The Large Man Chronicles
My 10 year old daughter has asked the Santa question to my wife already, and she prefaced the question by reminding my bride “the worst thing you can do is to tell a lie”.
We have had that agreement since she was about 5 years old.
I felt that the agreement was necessary because, as a young person I was such a pathological liar – George Costanza had nothing on me. I once told my mom that my biology teacher entered my terrarium in the state high-school science fair, and that I would be away all day and night on a Saturday, and that it would cost $50. I then went to the local drive in movie with my buddies, drank Malt Duck until I puked, and missed being hit by a car by mere inches. One of many sad and shameful things about this recollection is that I more than likely could have just told my mom what I was doing, (less the Malt Duck) and she would have been fine with the activity. But with the story I used, I had to create more lies to cover the original. What place did I come in? What was the winning entry? Etc. etc. I then had to deal with the guilt of all the lies, and a $50.00 embezzlement from my poor sweet mother.
That’s just one mildly disturbing tale of many. The BS that I conjured as a teenager and as a young adult was my full-time job. I have since learned why I did those things, and I won’t bore anyone with the psychology behind it all now. I will say that today, trust is fairly sacred to me. For my children to have the kind of teenage years I want them to have, I will have to be able to trust them completely. SO…they should expect the same in return. Right?
So… what to do? What to do? Santa? Tooth Fairy? Easter Bunny? Wikipedia? Hooters girls are Santa’s elves in their summer job? Believing in these things is monumentally important in our home – as they are in many homes. I’ve read so many different strategies on how to handle this, and I have listened to many more ideas from well-meaning parents, friends, and co-workers. This is an issue that nobody can help with, mostly because I don’t want any help. My heartfelt belief is that a daughter’s relationship with her father – when it comes to trust is unique to the individuals involved. What works in some families, would not in others.
In the Large Man world, a little girl has to believe in her father, and what he teaches. Believing that the things your parents tell you are true is a critical ingredient to creating a safe haven for a child. Will the weight of the disappointment of Santa Claus being more of a spirit in your heart than a real person that you can touch, confuse the fact that you really do need to do your homework and go to college because you won’t have a chance in life without a good education? I don’t know.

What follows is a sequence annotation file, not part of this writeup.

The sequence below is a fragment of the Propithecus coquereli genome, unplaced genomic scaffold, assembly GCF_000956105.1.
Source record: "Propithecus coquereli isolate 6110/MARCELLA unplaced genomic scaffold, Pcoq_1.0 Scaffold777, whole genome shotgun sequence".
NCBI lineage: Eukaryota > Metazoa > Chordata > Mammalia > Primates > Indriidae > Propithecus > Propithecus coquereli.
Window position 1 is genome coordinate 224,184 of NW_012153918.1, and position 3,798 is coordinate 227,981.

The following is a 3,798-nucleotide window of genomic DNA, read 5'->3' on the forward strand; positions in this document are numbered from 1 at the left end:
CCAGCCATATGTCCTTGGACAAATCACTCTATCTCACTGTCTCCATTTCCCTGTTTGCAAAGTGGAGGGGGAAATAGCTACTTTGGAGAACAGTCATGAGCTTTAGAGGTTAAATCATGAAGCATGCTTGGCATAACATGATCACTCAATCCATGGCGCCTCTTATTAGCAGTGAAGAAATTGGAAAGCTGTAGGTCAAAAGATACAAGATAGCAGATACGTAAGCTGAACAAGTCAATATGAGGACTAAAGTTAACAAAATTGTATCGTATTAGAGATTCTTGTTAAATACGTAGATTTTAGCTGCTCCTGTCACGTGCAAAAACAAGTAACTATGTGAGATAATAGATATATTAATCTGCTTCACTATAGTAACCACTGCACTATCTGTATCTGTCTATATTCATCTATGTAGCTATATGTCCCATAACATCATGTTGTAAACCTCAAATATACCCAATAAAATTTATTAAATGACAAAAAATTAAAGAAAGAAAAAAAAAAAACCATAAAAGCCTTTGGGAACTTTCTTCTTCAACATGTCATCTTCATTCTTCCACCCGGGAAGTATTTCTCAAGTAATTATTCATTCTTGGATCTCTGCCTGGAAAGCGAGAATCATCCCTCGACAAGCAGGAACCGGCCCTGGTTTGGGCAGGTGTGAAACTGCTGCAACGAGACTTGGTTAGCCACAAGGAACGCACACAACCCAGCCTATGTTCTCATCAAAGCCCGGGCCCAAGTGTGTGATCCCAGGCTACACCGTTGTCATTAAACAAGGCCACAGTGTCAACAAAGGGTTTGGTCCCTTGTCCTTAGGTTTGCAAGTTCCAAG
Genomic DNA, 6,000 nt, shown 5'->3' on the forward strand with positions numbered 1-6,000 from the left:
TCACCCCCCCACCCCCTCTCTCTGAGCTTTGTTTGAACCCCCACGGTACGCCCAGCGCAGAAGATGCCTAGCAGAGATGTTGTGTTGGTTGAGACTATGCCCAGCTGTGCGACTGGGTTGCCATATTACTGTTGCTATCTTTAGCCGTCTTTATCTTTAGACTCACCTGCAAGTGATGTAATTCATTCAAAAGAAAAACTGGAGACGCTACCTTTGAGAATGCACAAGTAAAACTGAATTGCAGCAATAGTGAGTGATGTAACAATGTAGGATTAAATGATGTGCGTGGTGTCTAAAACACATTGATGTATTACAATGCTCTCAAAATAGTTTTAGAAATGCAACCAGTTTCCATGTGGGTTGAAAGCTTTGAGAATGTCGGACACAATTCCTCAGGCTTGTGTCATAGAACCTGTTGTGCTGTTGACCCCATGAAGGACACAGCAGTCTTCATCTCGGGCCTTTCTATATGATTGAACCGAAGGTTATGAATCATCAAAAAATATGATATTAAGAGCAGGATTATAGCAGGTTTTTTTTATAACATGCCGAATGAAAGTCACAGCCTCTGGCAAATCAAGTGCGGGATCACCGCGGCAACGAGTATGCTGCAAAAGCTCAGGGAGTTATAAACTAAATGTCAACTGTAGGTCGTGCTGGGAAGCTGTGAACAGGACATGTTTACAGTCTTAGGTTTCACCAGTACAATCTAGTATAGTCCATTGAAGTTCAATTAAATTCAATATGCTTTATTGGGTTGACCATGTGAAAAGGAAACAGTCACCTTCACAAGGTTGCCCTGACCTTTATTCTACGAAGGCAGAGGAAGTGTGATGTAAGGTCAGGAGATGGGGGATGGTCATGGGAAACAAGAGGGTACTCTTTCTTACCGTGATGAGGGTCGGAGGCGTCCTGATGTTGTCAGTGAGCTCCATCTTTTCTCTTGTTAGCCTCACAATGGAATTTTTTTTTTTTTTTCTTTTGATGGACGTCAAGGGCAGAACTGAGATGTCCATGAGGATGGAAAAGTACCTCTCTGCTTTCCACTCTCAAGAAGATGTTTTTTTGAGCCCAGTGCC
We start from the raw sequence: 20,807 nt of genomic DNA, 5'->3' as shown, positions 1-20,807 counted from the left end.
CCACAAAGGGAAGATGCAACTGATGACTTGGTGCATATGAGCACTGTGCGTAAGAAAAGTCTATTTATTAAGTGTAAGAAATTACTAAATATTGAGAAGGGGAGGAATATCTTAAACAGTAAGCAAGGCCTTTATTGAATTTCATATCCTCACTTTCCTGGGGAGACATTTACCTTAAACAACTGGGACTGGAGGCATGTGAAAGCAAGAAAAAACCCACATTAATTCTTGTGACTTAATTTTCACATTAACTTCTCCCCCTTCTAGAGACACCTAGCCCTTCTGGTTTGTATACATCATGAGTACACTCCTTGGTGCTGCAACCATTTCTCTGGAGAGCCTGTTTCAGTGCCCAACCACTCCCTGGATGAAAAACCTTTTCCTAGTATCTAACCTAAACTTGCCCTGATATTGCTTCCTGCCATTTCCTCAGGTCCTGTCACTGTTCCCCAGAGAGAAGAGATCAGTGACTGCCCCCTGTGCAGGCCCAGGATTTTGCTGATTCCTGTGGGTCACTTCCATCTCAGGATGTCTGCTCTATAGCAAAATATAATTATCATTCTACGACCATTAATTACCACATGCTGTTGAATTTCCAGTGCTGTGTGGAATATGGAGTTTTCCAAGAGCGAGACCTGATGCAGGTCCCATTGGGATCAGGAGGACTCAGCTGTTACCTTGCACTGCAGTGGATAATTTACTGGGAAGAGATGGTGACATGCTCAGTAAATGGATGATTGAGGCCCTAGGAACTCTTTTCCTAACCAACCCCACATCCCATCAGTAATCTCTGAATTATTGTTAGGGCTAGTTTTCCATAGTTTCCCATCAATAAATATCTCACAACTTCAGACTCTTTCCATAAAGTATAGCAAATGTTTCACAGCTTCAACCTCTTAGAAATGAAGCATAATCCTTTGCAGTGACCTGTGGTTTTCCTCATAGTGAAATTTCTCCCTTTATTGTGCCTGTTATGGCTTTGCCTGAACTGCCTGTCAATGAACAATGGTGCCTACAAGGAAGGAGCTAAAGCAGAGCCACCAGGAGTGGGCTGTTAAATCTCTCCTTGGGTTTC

No tooth fairy! Really? What other bullshit have you been feeding me dad? Are drugs really bad for you? Should I really wait until I’m 35 to kiss a guy? Am I really safe with you? Are there really and truly no monsters in my closet? Was the lady you were hugging at the mall today REALLY your cousin?
These are tough things to deal with, and frankly, these things are the reason why I told my wife that wanted to raise bullmastiffs – NOT children. But here I am, too late to turn back, and too early to send her off to the college I have found for her. (I chose an all girl college on a remote island off of the Georgia coast surrounded by sharp rocks, and man-eating sharks. The administration and faculty are all heterosexual virgin women, and all the dormitories are guarded by ferocious penis eating pit bulls. She may never learn how to parallel park, and we’re going to have to pay the out-of-state tuition fees, but when it comes to your daughter’s education you should look at safety and quality – NOT the price tag).
I remember when my mother told me that there was no Santa; I called her a lying whore, then tried to burn down our Christmas tree. “Lies! Lies!” I screamed in despair. I overreacted. I was 16 and had just failed my driver’s test for the second time, so it was a bit of an emotional day. Based on that memory alone, you can see why I’m a little apprehensive about this subject, and how to discuss it with my baby girl.
I think we’ll be able to get through one more year. She’s still young enough to trust the grown ups without many conditions. And she is fearful enough to the adage that non-believers get no visit to completely dismiss all belief in St. Nick. But you can see it coming. You see her looking over her shoulder to see our reaction to key moments as we watch Elf, The Santa Claus, and Bad Santa. The theme of all these classic family movies revolves around the premise of adults not believing in Santa Claus.
I blame my wife for most of this. I assumed when she agreed to marry me when she wasn’t even pregnant that she wasn’t very smart. I assumed incorrectly. My wife finished college in only 4 years! Had I married someone a little bit closer to my IQ level we would be worrying about this 5 years from now. But thanks to my little swimmers taking a dip into the deeper end of the gene pool, we’ve ended up with a fairly smart child. What to do? What to do?
Thanks for reading, this one actually will be continued…
The Large Man